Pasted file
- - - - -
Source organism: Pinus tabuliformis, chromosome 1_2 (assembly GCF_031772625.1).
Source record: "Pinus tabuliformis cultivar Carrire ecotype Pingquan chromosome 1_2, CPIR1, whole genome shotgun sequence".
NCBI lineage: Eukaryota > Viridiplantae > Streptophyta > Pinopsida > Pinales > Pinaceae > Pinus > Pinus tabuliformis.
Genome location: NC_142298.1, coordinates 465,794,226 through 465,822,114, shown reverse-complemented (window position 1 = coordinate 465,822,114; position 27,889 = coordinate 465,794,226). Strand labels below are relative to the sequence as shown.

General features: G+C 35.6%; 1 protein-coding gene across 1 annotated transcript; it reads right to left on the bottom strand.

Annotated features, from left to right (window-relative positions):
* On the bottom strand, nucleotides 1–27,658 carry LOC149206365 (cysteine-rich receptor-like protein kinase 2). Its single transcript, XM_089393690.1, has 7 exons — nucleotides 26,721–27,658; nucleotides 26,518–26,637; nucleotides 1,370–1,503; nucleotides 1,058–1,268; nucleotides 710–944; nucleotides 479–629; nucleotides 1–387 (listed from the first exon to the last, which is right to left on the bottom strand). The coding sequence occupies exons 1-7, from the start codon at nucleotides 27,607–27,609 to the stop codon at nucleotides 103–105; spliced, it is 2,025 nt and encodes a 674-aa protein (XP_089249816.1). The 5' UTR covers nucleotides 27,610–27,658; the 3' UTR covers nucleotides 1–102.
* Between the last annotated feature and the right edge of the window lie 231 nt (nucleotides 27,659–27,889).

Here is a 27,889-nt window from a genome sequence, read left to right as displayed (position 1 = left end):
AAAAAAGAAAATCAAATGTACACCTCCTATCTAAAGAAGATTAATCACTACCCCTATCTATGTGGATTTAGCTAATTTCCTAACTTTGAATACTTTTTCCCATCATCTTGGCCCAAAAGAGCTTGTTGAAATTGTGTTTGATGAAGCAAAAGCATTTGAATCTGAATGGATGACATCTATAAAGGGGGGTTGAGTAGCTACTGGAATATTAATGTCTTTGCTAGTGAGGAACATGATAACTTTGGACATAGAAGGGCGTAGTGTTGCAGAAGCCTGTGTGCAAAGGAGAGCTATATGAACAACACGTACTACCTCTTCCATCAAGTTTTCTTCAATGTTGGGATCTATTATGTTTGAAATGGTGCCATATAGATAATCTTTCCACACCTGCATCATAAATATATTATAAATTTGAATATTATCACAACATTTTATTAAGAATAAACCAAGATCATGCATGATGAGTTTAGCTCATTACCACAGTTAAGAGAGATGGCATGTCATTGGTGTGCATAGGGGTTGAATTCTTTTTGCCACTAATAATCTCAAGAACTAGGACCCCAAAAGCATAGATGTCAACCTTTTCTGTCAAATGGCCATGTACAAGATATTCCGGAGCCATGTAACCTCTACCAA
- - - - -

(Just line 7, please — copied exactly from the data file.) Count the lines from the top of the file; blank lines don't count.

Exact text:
* On the bottom strand, nucleotides 1–27,658 carry LOC149206365 (cysteine-rich receptor-like protein kinase 2). Its single transcript, XM_089393690.1, has 7 exons — nucleotides 26,721–27,658; nucleotides 26,518–26,637; nucleotides 1,370–1,503; nucleotides 1,058–1,268; nucleotides 710–944; nucleotides 479–629; nucleotides 1–387 (listed from the first exon to the last, which is right to left on the bottom strand). The coding sequence occupies exons 1-7, from the start codon at nucleotides 27,607–27,609 to the stop codon at nucleotides 103–105; spliced, it is 2,025 nt and encodes a 674-aa protein (XP_089249816.1). The 5' UTR covers nucleotides 27,610–27,658; the 3' UTR covers nucleotides 1–102.